On a literal level, I can't play "a level I haven't played before", which is what the instructions call for.

On a practical level, I've already spent multiple hours beating my head against this wall, and when I stopped I had no remotely promising ideas for how to make further progress.  (And most of that time was spent staring at the puzzle and thinking hard without interacting with it, so it was already kind of similar to this exercise.)

Admittedly, this was years ago, so maybe it's time to revisit the puzzle anyway.

I will note that a level editor for this game seems to exist, so in theory you could craft custom levels for this exercise.  Though insofar as the point is being potentially-surprised by the rules, maybe that doesn't help if you aren't inventing new rules as well.

Comment by Dweomite on Exercise: Planmaking, Surprise Anticipation, and "Baba is You" · 2024-02-26T23:07:28.372Z · LW · GW

Baba Is You is an unusual puzzle game in a way that seems relevant here.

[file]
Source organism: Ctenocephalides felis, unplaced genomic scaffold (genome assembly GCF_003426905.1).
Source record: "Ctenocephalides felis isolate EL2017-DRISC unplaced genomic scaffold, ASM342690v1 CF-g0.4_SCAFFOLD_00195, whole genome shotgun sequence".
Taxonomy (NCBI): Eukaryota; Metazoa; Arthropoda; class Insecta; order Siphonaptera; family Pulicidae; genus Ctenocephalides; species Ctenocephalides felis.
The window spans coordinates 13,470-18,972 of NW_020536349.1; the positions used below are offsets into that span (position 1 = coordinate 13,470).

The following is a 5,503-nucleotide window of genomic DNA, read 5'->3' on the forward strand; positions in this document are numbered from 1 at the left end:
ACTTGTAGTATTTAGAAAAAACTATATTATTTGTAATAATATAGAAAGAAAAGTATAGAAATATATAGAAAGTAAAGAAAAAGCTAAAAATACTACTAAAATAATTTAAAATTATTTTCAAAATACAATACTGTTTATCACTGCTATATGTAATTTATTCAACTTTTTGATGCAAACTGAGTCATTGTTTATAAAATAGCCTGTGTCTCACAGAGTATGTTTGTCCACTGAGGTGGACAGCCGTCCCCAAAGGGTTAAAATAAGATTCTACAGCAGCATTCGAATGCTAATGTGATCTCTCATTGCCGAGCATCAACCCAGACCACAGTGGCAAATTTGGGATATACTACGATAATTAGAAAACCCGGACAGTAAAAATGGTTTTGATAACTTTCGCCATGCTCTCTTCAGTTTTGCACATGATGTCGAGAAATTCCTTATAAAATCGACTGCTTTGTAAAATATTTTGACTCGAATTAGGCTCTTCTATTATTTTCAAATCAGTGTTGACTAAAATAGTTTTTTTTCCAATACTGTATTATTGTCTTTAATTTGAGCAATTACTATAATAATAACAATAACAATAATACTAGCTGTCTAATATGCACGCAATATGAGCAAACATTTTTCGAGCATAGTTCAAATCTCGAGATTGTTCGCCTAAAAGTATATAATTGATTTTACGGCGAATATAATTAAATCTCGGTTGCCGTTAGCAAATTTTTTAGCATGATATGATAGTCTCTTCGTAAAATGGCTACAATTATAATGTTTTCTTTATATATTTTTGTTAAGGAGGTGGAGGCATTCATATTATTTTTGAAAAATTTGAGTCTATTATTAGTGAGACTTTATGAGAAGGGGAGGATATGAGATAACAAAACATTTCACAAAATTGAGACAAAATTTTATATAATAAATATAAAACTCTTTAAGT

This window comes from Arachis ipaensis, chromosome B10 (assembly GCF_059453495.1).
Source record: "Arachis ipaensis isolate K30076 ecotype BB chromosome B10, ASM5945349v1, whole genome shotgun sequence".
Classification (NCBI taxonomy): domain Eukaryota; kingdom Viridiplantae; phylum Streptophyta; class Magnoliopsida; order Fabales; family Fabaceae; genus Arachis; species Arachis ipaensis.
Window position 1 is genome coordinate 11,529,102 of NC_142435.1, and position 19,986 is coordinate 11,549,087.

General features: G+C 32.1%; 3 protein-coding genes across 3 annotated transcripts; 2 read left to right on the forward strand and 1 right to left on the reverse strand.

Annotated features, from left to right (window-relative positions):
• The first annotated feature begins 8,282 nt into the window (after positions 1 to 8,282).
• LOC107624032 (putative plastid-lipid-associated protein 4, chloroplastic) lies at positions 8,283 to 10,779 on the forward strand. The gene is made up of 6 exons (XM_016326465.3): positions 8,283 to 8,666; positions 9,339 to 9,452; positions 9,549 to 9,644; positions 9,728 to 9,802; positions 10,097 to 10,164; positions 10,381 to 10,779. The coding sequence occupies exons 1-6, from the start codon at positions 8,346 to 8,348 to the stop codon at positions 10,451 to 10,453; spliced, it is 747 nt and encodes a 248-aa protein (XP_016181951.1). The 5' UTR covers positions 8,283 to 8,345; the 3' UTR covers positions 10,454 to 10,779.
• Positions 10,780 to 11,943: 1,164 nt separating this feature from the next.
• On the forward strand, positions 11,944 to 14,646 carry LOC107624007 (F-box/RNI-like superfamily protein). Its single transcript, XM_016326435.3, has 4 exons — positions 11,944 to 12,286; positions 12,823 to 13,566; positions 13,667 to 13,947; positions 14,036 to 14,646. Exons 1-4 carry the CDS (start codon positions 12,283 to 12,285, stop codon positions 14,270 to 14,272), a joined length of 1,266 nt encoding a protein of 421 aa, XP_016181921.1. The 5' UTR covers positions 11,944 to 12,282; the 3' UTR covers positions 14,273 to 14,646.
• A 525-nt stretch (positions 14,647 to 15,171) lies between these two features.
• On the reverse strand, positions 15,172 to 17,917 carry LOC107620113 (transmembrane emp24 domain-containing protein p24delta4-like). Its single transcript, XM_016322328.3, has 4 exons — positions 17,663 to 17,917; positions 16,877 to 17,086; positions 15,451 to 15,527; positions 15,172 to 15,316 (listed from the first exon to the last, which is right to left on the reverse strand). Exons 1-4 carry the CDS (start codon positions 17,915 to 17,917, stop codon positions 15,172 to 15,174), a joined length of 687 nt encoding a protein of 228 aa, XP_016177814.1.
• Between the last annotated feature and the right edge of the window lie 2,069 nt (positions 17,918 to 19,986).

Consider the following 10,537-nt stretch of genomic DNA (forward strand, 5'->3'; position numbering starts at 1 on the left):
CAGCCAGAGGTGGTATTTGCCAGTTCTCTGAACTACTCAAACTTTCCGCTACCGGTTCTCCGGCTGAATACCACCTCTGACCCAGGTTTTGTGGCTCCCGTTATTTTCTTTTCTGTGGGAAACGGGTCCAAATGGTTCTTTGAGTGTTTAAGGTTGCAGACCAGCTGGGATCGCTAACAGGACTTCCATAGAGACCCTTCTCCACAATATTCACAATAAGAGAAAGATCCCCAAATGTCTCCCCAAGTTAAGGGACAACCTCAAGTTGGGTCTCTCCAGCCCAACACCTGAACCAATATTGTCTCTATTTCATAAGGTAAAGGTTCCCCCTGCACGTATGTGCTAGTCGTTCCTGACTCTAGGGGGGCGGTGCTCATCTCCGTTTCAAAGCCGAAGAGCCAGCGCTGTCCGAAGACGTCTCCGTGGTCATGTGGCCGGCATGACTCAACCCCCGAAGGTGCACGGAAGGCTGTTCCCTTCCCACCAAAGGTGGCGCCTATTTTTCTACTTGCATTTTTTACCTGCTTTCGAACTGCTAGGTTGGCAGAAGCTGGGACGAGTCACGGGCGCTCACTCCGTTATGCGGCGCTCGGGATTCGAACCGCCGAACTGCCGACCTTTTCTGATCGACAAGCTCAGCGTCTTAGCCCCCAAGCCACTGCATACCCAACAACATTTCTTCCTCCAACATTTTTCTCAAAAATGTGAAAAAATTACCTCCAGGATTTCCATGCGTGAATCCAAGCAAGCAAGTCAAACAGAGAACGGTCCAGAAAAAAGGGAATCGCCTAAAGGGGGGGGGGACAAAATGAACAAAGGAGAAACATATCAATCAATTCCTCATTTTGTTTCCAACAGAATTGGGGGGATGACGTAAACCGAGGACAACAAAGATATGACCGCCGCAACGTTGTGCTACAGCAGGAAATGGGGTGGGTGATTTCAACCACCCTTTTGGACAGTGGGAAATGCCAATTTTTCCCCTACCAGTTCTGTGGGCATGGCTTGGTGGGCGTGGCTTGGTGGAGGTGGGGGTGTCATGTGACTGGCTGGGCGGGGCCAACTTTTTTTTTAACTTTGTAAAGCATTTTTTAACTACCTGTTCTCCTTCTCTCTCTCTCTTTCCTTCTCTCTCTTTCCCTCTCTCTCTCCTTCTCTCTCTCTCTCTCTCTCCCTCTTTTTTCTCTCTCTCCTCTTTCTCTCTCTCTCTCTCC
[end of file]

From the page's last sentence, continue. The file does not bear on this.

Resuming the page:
One way of classifying puzzle games might be on a continuum from logic-based to exploration-based (or, if you like, between logical uncertainty and environmental uncertainty).

At the first extreme you have stuff like Sudoku, or logic grids, or three gods named True, False, and Random, or blue eyes.  In these puzzles, you are given all necessary information up-front, and you should (if the puzzle is well-constructed) be able to verify the solution entirely on your own, without requiring an external authority to confirm it.

At the opposite extreme, there's 20 questions or mastermind or Guess Who?, where the entire point is that necessary information is being withheld and you need to interact with the puzzle to expose it.  Knowing all the information is the solution; there would be no point without the concealment.

Baba Is You is pretty close to the first extreme, but not all the way there.  It does ask you learn the basic rules of the game by interacting with it, and it does gradually introduce new rules, but most of the difficulty comes from logical uncertainty.  Some puzzles do not introduce new rules at all, or only introduce new rules in the sense of exploring the edge cases of a previously-established rule.  It also makes the entire puzzle visible at once, so once you understand the rules it becomes a pure logic puzzle.